Two new solar initiatives announced at the end of last week could have a notable impact on how solar projects move forward in the United States. Solar technology has seen rapid development in recent years, however, much of this has happened outside the US in countries including China and India, while the US lags behind. Now, some solar providers are re-thinking how they can offer greater access to the energy technology.
SolarCity launched the first public offering of solar bonds in the US on Wednesday. The company filed a registration statement with the Securities and Exchange Commission (SEC) to issue up to $200 million in solar bonds initially, and launched a new online investment site (solarbonds.solarcity.com) to make them available directly to consumers. This will allow investors to earn a return on the move toward renewable energy.
SolarCity is currently providing more than one out of every three new solar power systems in the U.S. The earnings on its solar bonds are to be paid by income received from monthly solar payments made by thousands of homeowners, schools, businesses, and government organizations across the country. SolarCity has created funds to finance the installation of approximately $5 billion in renewable energy assets with investments from a number of financial institutions and corporations.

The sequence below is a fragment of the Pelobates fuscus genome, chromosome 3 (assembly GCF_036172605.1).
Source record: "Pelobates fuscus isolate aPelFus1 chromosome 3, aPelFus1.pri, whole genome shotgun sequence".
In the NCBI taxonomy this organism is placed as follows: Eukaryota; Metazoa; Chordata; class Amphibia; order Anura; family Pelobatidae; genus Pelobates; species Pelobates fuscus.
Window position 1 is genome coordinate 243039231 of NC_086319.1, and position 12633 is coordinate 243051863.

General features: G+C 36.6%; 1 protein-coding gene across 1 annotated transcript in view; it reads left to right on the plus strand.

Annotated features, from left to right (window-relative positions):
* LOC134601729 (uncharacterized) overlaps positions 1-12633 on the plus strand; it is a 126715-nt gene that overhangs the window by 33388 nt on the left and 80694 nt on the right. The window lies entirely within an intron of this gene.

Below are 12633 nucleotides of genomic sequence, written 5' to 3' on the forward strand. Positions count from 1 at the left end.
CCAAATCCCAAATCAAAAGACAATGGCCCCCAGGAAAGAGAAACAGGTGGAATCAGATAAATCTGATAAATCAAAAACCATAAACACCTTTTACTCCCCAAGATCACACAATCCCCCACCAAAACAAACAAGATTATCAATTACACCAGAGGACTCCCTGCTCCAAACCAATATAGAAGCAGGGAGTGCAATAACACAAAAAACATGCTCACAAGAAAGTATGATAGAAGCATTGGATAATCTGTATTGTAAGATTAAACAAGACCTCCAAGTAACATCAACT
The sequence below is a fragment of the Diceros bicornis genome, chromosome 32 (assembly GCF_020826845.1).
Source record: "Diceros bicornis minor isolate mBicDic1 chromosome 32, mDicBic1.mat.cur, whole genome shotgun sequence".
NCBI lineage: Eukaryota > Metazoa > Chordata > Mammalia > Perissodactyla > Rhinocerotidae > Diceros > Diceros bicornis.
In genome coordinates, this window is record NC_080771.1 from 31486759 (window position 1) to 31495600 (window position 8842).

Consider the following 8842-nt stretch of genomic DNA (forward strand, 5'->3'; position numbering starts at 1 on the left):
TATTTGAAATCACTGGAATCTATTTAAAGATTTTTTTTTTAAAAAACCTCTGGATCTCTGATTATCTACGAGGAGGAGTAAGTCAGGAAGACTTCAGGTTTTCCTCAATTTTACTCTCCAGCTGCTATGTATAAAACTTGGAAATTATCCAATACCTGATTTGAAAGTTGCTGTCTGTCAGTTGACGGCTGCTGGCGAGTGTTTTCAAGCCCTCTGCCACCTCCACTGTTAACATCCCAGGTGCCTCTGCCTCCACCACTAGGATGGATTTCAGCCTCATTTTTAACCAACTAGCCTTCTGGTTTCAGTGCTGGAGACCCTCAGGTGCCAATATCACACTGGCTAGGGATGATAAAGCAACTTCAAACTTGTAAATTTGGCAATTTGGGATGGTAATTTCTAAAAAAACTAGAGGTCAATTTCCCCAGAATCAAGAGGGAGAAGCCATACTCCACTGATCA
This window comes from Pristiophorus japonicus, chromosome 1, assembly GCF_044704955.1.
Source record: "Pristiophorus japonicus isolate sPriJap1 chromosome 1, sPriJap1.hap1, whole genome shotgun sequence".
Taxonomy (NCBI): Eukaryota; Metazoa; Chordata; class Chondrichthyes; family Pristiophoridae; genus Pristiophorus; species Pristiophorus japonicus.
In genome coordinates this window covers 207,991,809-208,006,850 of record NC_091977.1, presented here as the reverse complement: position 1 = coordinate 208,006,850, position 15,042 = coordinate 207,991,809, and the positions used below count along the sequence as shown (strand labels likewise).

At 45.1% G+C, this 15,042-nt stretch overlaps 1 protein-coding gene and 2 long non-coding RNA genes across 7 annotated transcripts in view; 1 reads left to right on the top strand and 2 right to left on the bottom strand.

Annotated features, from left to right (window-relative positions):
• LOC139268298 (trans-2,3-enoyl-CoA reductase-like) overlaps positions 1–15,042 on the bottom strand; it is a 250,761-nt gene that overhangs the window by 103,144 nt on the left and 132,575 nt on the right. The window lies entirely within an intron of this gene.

Additionally, Digital Federal Credit Union, a federally-chartered credit union based in Massachusetts, and Sungage Financial, a marketplace that provides homeowners with access to low-cost solar financing, have launched a $100 million residential solar loan program. The program aims to finance some 4,000 solar installations.
Sungage, which currently offers a solar finance program in Connecticut, will first expand its operations to serve installers and homeowners in Massachusetts, New Jersey, and New York. In 2015, Sungage will expand to additional active solar markets across the United States. Solar projects can reduce energy costs for US homeowners, but require come with a cost to install the technology which has held up installations on a broader scale for the residential markets where financing can be difficult to come by. The program is designed to allow residential consumer to pay out the cost over time.
Together the two programs underline a nascent movement to build out not only new energy technologies, but financing infrastructure in the US which has recently favored the move to different fossil fuels over renewables on a cost basis. Watch this space.